Labour's only hope of power may be to form a coalition with the likes of the Scottish National Party, a leading left-wing group has warned.
A report from the Fabian Society this morning has claimed that the party is on track to drop below 200 seats in the House of Commons for the first time since 1935.
A Labour majority government under the leadership of Jeremy Corbyn is “currently unthinkable” the group said.
However, it added that Labour, the SNP and the Lib Dems could secure a shared majority if they were collectively able to win 30 new seats, but not from each other.
Although there are only three seats in Scotland not held by the SNP, and two of these belong to Labour and Lib Dem MPs, a huge proportion of these constituencies would need to be secured in England and Wales by Jeremy Corbyn and Tim Farron's parties.
“It is much more plausible to imagine a group of anti-Conservative parties securing sufficient votes to form a governing alliance than for Labour to govern alone – although even this would still require a very large reversal in Labour’s present fortunes,” the report said.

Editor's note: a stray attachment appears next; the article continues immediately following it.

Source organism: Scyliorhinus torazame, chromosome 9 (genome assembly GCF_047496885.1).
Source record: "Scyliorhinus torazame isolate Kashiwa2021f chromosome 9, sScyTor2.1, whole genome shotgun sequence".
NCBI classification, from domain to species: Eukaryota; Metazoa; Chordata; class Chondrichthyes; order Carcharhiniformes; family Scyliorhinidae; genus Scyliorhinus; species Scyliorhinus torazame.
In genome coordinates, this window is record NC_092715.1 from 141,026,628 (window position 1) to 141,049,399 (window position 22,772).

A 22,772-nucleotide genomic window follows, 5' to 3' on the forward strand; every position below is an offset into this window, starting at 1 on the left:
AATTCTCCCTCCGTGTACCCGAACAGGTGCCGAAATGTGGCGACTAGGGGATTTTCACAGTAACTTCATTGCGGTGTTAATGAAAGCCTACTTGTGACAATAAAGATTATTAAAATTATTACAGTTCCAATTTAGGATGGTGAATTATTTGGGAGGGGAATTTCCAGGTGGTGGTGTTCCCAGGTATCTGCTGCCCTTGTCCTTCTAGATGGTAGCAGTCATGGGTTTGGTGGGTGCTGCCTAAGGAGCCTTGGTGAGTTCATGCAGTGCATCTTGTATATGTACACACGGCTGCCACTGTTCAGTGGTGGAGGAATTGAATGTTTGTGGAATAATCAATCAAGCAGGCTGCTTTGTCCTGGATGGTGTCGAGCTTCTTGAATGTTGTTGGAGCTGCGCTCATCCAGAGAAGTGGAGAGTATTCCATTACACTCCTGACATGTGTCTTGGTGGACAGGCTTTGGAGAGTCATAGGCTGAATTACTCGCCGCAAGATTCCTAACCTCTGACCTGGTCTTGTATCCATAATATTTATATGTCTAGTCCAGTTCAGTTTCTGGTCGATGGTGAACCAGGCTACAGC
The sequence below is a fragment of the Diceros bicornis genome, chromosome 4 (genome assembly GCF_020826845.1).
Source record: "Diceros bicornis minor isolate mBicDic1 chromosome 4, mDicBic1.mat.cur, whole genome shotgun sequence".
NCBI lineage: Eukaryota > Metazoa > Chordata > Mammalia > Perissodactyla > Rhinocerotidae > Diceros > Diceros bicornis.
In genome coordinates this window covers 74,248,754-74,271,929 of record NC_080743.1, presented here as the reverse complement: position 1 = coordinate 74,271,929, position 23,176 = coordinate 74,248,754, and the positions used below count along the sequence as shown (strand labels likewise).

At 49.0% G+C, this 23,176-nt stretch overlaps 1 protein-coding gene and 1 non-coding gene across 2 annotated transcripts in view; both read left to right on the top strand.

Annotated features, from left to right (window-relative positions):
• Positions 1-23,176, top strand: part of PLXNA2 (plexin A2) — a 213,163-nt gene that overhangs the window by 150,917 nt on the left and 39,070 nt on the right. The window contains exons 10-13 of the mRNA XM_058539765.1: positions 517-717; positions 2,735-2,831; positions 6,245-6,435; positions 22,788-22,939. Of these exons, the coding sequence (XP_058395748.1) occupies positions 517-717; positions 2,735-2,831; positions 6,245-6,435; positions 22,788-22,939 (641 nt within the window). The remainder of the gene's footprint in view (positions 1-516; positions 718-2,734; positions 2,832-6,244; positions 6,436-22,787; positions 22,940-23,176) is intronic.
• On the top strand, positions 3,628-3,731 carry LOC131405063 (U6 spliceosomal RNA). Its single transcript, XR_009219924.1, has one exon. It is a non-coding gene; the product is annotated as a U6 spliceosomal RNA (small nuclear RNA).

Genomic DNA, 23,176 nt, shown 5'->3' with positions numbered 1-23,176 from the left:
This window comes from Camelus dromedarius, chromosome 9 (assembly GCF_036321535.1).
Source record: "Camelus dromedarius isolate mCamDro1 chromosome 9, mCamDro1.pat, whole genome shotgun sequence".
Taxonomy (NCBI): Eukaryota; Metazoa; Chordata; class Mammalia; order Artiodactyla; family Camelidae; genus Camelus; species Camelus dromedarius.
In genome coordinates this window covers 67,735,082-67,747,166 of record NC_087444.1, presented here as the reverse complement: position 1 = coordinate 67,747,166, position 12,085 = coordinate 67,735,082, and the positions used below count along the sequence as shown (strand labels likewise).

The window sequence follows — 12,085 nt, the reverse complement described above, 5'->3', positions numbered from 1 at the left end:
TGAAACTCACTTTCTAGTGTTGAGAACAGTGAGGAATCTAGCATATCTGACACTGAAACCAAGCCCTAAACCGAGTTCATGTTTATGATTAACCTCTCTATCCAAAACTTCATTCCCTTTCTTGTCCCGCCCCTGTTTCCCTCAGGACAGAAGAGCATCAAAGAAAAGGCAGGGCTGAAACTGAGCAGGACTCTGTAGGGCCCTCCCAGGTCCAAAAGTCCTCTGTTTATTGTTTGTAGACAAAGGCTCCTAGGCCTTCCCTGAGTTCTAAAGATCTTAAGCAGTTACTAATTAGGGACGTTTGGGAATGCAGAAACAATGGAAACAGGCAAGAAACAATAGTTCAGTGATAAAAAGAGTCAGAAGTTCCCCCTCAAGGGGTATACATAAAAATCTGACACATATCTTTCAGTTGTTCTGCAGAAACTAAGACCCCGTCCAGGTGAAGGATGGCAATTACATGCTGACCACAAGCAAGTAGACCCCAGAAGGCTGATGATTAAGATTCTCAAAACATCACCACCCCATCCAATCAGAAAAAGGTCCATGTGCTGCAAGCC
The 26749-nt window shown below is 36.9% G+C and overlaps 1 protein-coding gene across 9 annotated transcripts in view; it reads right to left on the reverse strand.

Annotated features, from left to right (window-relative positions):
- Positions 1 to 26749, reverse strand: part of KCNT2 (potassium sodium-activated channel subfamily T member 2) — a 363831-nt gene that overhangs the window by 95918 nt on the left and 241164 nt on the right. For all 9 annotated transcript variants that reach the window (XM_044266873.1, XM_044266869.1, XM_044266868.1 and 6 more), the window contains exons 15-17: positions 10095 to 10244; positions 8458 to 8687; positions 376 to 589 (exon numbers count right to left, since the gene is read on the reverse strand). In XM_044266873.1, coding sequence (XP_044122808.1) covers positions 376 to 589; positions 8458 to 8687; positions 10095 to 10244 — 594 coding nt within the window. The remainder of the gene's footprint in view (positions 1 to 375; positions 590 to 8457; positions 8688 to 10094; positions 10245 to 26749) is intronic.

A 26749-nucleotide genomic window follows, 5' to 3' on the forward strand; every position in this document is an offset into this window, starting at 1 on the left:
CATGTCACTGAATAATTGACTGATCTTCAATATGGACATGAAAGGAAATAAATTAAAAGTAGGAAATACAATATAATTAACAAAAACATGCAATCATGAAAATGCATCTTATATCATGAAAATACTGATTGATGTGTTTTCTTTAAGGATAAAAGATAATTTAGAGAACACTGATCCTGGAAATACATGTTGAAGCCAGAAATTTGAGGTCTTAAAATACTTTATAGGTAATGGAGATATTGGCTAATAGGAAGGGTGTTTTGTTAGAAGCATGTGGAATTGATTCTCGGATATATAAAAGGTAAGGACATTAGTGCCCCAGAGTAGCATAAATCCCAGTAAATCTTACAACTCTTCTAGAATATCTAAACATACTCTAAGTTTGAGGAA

It represents a dramatic shift in the thinking among Labour groups – the threat of an SNP coalition with Ed Miliband's Labour has been credited as one of the key reasons behind the Conservative victory in 2015.
It also follows suggestions from some Labour MPs that the party should not contest a by-election in Richmond Park, in order to increase the chances of a defeat for former Conservative Zac Goldsmith.
However, it wasn't all bad news - the Fabian Society downplayed the prospect of Labour losing seats to Ukip in the North of England.
Since the 2015 election, the group claims Labour has lost more votes to the Lib Dems and the Conservatives than Ukip, with the threat from the Eurosceptic party branded as “exaggerated”.
“Ukip has lost twice as many votes to the Tories as it has gained from Labour. This suggests that Ukip will be unable to mount a serious challenge to Labour in more than a handful of seats (where shifts in local voting intentions deviate sharply from the national pattern),” the Fabian Society report said.
However, it added: “The grim reality is that Labour is losing votes to all the major parties; while the Tories are gaining support from them all.
“In Labour-Conservative marginal seats this will translate into widespread losses for Labour, even though the party is losing relatively few votes directly to the Tories.”